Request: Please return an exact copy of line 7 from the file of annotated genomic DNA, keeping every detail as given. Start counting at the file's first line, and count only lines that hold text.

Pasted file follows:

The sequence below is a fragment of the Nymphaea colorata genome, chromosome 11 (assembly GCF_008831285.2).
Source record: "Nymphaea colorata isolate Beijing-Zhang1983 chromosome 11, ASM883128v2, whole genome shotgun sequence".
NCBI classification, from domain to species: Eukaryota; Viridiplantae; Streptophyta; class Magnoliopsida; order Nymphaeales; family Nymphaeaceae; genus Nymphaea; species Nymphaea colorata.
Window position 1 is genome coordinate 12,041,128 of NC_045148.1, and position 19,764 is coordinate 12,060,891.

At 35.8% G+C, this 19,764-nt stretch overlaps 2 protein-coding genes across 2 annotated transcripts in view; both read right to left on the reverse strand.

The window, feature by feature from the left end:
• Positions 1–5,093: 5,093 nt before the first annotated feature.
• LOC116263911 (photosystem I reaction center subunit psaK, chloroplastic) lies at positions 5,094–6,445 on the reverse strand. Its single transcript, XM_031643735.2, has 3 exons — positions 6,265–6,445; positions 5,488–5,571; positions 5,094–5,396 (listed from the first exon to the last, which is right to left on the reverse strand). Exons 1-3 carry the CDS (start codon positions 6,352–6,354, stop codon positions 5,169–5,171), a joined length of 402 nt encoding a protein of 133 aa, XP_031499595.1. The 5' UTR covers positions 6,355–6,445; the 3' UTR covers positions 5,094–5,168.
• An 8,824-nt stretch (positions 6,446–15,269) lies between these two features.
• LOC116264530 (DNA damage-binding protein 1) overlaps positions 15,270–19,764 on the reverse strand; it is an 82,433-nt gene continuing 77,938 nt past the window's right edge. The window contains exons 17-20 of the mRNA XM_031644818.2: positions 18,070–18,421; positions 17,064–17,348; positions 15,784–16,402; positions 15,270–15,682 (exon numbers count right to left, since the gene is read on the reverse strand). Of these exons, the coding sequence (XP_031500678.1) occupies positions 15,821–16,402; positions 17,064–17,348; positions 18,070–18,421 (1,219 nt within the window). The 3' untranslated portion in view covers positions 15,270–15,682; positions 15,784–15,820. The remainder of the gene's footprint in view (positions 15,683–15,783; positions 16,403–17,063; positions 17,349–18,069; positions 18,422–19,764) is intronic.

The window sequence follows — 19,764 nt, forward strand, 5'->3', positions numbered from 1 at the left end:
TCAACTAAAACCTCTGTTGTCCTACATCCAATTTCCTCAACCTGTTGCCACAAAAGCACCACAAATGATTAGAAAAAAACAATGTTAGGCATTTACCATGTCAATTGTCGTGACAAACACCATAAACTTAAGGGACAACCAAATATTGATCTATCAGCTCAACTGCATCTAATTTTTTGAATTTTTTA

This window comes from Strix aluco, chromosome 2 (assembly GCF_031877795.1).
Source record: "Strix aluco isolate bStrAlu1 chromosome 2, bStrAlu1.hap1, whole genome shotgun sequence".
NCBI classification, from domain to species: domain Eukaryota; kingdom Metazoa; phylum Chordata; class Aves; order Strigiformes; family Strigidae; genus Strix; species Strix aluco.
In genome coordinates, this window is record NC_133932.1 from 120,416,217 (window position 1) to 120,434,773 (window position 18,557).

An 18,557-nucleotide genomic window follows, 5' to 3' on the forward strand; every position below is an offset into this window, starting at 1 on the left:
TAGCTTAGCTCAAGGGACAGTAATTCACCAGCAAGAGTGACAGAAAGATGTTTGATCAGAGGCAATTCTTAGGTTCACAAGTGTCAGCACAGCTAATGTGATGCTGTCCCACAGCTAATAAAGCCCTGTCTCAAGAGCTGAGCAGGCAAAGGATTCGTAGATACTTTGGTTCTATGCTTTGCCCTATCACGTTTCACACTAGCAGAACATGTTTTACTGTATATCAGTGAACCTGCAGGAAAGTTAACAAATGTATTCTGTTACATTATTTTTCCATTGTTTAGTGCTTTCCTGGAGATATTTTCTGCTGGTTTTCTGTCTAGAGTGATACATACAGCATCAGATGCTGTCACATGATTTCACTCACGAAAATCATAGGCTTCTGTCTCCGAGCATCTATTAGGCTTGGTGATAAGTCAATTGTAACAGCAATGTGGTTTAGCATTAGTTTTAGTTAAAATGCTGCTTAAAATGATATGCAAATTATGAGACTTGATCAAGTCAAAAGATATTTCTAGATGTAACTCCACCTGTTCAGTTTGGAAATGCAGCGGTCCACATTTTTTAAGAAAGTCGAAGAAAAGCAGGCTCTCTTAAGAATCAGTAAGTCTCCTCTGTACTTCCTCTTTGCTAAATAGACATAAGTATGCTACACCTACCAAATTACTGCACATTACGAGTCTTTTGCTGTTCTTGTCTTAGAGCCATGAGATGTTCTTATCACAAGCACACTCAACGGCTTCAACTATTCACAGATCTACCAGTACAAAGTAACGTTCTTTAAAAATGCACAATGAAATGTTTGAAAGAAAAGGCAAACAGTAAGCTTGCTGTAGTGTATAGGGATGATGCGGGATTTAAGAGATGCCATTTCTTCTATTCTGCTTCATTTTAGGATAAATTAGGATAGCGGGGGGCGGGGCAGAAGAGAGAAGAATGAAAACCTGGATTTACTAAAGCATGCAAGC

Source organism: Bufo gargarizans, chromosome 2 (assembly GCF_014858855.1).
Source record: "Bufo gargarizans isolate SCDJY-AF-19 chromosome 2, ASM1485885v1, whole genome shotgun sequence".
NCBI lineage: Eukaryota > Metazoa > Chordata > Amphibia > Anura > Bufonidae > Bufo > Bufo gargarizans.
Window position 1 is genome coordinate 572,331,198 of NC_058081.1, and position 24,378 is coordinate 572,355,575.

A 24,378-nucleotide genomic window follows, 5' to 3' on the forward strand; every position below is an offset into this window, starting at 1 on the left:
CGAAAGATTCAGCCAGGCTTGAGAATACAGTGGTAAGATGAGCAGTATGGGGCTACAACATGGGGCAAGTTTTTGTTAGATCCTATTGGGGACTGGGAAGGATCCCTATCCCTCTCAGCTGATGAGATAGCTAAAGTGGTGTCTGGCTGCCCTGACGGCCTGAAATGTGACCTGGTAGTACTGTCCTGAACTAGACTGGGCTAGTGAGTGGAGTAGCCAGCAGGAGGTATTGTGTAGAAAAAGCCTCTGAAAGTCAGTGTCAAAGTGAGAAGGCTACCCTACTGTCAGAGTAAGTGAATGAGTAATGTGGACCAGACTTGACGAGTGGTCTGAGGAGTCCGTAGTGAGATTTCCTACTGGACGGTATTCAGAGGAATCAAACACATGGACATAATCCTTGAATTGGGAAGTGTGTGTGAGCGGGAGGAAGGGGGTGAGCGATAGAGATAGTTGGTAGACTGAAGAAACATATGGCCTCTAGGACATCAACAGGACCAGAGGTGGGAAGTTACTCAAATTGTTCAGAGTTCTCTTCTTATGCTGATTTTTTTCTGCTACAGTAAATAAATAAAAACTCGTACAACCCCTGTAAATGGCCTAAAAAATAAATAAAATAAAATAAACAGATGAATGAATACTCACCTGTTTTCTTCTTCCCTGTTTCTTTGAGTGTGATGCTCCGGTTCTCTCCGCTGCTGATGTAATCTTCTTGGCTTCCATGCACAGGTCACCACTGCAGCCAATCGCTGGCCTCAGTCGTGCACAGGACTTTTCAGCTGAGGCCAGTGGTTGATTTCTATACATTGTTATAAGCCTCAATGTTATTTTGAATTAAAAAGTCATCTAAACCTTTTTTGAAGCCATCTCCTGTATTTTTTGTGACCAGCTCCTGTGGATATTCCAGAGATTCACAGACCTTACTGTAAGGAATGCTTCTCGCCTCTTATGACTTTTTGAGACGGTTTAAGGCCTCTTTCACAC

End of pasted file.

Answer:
• Positions 1–5,093: 5,093 nt before the first annotated feature.